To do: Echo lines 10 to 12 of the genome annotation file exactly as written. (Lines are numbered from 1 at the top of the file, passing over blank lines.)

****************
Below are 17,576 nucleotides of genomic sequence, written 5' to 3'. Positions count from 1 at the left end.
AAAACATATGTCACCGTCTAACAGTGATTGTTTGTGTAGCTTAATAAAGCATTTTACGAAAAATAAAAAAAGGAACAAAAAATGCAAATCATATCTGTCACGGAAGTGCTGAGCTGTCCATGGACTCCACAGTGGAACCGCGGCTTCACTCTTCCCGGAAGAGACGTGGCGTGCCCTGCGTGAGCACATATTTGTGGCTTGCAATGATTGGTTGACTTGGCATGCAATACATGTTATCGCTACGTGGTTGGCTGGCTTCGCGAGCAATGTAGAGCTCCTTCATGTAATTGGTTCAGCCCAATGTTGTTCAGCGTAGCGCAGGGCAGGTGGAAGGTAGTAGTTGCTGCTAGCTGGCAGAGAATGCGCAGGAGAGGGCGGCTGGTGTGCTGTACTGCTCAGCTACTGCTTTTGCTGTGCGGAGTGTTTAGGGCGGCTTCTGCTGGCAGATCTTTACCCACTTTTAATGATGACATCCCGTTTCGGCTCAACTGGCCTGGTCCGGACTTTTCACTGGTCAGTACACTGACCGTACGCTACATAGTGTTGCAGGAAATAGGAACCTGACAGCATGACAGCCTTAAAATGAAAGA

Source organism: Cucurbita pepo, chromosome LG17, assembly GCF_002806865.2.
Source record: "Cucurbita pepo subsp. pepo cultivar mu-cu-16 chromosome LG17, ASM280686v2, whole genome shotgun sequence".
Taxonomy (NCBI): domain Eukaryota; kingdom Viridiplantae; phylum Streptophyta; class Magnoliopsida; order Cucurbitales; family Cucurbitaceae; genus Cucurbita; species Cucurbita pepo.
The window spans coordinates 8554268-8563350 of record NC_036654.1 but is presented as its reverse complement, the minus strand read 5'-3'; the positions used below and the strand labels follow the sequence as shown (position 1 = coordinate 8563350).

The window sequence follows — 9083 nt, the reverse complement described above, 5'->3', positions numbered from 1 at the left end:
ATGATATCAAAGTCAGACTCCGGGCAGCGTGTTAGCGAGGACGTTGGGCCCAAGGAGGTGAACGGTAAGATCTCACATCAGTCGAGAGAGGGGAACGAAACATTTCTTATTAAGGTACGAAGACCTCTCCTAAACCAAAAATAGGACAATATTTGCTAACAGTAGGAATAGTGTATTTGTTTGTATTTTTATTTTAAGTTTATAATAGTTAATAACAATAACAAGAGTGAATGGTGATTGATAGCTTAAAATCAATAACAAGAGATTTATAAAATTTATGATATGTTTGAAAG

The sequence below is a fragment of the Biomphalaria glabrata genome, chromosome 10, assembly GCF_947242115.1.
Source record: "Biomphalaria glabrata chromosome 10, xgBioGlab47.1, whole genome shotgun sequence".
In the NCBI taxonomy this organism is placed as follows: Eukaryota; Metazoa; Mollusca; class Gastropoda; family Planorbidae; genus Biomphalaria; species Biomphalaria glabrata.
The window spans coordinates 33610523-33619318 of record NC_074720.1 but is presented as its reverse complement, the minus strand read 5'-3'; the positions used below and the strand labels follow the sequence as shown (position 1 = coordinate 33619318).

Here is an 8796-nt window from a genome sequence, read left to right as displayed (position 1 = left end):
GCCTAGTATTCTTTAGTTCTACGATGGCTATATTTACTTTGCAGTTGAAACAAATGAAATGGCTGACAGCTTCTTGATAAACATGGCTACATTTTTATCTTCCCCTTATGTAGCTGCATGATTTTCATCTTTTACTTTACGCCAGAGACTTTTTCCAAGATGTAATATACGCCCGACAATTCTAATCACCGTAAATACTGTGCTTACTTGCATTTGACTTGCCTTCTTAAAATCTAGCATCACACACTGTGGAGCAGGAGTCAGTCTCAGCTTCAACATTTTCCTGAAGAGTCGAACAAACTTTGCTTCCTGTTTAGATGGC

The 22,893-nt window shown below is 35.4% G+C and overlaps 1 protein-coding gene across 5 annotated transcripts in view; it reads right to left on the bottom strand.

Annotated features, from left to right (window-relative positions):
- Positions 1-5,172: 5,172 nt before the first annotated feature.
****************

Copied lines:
Source record: "Biomphalaria glabrata chromosome 10, xgBioGlab47.1, whole genome shotgun sequence".
In the NCBI taxonomy this organism is placed as follows: Eukaryota; Metazoa; Mollusca; class Gastropoda; family Planorbidae; genus Biomphalaria; species Biomphalaria glabrata.
The window spans coordinates 33610523-33619318 of record NC_074720.1 but is presented as its reverse complement, the minus strand read 5'-3'; the positions used below and the strand labels follow the sequence as shown (position 1 = coordinate 33619318).